2011 International Science & Engineering Visualization Challenge

INTRODUCTION—Each year, Science Magazine and the National Science Foundation host the International Science and Engineering Visualization Challenge. The 2011 Challenge received over 200 submissions in five categories, which were evaluated based on visual impact, effective communication of a scientific idea, and overall originality. Visualizations with the most votes from the public received the People's Choice award. More >>

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Photographers in this year's competition froze time and zoomed in to extraordinary magnifications to bring the borders of scientific exploration a little closer for everyone. Read Article >>

1st Place
Metabolomic Eye
Honorable Mention
Microscopic Image of Trichomes on the Skin of an Immature Cucumber
People's Choice
The Cliff of the Two-Dimensional World


Illustrations take us to places we can't visit with a microscope or telescope, like a raging battle between breast cancer cells and antibodies or the landscape of relationships between complex numbers. Read Article >>

There was no award for 1st place in this category.

Honorable Mentions
Tumor Death-Cell Receptors on Breast Cancer Cell
Variable-Diameter Carbon Nanotubes
Exploring Complex Functions Using Domain Coloring
People's Choice
Separation of a Cell

Informational Posters & Graphics

Informational graphics rely on the interplay of visuals and text to convey complex ideas such as the origin of galaxies and the structure and function of the Ebola virus. Read Article >>

1st Place
The Cosmic Web

This is a very large image. Explore a hi-res PDF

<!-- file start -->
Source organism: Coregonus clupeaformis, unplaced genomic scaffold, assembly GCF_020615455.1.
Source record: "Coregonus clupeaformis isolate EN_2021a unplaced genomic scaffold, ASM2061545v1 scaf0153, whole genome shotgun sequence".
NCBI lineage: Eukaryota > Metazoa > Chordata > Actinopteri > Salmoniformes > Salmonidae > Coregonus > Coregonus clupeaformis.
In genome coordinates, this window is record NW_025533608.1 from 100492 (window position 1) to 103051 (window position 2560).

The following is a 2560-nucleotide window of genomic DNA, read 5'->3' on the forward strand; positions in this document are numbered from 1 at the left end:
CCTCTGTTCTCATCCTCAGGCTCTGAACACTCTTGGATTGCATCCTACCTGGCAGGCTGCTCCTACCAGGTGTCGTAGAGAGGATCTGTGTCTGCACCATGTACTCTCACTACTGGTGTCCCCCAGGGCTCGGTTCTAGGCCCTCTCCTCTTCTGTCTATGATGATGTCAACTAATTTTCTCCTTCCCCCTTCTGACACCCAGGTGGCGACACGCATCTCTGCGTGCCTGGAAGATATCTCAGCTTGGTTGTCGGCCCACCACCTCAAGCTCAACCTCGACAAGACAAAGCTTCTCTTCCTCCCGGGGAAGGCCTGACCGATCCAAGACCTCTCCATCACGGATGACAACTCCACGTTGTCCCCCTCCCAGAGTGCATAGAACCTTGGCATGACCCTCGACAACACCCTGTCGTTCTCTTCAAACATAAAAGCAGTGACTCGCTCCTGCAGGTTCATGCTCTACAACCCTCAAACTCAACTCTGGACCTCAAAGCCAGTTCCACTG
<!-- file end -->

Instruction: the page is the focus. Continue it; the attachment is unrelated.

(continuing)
Honorable Mention
The Ebola Virus
People's Choice
Transmission Electron Microscopy: Structure, Function & 3D Reconstruction

Interactive Games

Games as teaching tools have long been a pedagogical standard, but this year's entries take interactive learning to a new level with programs like Foldit, where players fold proteins for fun while contributing to new scientific research. Read Article >>

1st Place
Foldit (website)
Honorable Mentions
Meta!Blast 3D Interactive Application for Cell and Metabolic Biology. Level 1: The Cell (website)
Powers of Minus Ten (website)
Build-a-Body (website)
People's Choice
Velu the Welder (website)


The use of sound, motion, and drama make video a powerful explanatory tool. In this year's competition, videos enlivened the stories of the organization of cells, self-assembling molecules, and the diversity of animals called "jellyfish." Read Article >>

1st Place and People's Choice
Rapid Visual Inventory & Comparison of Complex 3D Structures
Honorable Mention
High Density Energy Storage Using Self-Assembled Materials
There's No Such Thing as a Jellyfish
Science Careers

Game On: Education as Play

Game designer and former biologist Jeremy Friedberg won an honorable-mention in this year's Visualization Challenge.
Science Podcast
Science Podcast
The 3 February podcast features interviews with one of the judges and two of the winners.
Listen Now (mp3)


  • Thomas Wagner, NASA
  • Donna Cox, National Center for Supercomputing Applications
  • Corinne Sandone, Johns Hopkins University School of Medicine
  • Alisa Zapp Machalek, National Institute of General Medical Sciences, National Institutes of Health
  • Keith Powers, Powerful Concepts
  • Tierney Thys, National Geographic Explorer
NSF Logo

In association with the National Science Foundation